Public liability insurance policies contain a bodily injury clause, which covers hospital and medical costs in the event of an accident in which the trucking operator was at fault. This portion of the insurance policy takes into account the potential cost of medical bills and associated damages and is the reason why the cost of commercial truck insurance is so high. Within the insurance policy there will also be a specific property damage clause that takes into account damages to other people’s property and any repairs required. As with most insurance policies, public liability insurance for commercial truck operators has minimum limits that differ by state and are heavily regulated to avoid misuse. These minimums are incredibly high due to the potential risks associated with trucking.
Exceptions to Public Liability Coverage
Commercial truck insurance policies do not cover everything associated with operation. Common areas trucking companies need to review for coverage can include:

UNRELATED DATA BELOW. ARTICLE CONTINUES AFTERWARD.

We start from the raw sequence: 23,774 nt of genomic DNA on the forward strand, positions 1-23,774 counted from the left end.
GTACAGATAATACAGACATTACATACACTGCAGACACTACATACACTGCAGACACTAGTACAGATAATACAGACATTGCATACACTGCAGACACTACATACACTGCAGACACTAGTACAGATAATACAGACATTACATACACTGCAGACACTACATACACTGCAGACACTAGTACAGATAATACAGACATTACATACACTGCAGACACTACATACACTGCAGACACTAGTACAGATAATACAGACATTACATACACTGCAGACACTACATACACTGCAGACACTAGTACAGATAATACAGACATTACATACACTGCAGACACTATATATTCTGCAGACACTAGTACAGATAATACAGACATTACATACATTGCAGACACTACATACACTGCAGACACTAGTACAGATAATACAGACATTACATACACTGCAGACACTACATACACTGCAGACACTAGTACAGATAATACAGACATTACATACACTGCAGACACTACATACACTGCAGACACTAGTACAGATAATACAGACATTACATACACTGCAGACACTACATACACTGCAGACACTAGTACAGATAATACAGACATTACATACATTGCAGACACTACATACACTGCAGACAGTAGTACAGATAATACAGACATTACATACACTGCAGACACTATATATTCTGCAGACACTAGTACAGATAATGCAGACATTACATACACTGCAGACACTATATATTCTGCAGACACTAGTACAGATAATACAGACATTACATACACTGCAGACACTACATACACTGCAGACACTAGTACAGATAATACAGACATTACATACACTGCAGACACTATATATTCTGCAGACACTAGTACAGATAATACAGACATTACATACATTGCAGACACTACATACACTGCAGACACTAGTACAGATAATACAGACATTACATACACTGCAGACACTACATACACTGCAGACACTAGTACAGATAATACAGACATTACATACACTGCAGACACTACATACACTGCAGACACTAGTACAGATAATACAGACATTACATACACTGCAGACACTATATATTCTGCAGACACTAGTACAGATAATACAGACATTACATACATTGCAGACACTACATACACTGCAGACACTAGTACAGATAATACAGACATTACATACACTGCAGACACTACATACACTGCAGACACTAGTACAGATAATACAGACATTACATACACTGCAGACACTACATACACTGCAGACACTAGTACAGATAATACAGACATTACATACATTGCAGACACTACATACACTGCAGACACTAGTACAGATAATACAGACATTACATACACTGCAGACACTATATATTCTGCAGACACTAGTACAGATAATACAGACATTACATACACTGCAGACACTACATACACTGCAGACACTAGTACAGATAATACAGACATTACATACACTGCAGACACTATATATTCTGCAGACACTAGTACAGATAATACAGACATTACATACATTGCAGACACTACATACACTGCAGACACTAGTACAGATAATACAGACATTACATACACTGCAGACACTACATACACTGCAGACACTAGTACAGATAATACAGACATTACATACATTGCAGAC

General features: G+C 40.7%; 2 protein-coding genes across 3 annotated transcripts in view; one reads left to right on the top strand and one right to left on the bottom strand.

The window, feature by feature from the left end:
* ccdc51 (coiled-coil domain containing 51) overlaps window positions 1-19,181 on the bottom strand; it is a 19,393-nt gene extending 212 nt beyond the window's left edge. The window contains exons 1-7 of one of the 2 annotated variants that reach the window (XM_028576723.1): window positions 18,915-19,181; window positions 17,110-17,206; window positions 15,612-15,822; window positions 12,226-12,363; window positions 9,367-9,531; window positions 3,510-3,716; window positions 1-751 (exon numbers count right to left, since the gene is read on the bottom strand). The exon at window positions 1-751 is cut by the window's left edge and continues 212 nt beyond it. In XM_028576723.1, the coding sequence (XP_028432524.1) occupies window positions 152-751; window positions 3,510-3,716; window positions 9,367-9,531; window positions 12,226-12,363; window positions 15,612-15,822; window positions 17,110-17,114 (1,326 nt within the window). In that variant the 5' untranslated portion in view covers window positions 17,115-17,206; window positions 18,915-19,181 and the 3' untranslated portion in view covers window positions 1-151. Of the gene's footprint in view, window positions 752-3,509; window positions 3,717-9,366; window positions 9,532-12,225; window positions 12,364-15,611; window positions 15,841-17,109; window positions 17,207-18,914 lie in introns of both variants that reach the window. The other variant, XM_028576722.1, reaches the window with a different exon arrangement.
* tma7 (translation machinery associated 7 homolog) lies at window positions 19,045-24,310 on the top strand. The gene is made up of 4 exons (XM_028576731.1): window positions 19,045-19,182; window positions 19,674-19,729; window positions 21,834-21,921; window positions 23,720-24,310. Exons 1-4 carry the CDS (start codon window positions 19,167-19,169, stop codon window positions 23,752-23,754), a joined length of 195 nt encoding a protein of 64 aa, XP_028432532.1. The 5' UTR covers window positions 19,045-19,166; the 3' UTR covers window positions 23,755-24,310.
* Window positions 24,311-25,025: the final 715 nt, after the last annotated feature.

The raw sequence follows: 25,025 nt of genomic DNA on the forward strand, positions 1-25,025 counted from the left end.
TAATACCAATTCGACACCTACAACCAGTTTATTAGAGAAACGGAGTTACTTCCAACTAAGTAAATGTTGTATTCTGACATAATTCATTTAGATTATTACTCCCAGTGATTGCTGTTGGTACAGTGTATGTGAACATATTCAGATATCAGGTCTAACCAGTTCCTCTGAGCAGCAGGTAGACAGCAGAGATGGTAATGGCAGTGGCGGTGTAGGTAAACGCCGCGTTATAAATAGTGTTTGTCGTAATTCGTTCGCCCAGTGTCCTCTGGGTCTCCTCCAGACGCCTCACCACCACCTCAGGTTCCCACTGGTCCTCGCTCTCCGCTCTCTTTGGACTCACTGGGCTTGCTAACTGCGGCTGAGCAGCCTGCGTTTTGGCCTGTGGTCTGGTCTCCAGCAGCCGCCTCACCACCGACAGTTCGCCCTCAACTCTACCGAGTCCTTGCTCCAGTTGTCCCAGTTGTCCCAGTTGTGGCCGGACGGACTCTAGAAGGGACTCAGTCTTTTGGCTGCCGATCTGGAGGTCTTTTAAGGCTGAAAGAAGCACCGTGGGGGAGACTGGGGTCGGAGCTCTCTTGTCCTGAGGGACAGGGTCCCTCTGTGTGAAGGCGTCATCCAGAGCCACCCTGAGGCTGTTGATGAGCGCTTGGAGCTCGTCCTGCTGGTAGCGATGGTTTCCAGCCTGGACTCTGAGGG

- Certain type of trucks may not be covered by a public liability policy, including cement trucks, limos, hearses, buses, food trucks, and passenger vans. These vehicles require their own specific insurance policies.
- Protecting truck drivers in the event of accident or injury may require a workers’ compensation insurance policy.
- A public liability insurance policy does not provide financial support for trucks owned by the trucking company that are damaged in an accident.
- If cargo is damaged during transport, public liability insurance does not cover those losses.
- If the business suffers because of a loss of cargo or significant damage to its vehicles, the resulting loss of income is not covered by public liability insurance.
Additional Truck Insurance Options
There are many types of trucking insurance that can provide additional coverage beyond public liability, such as: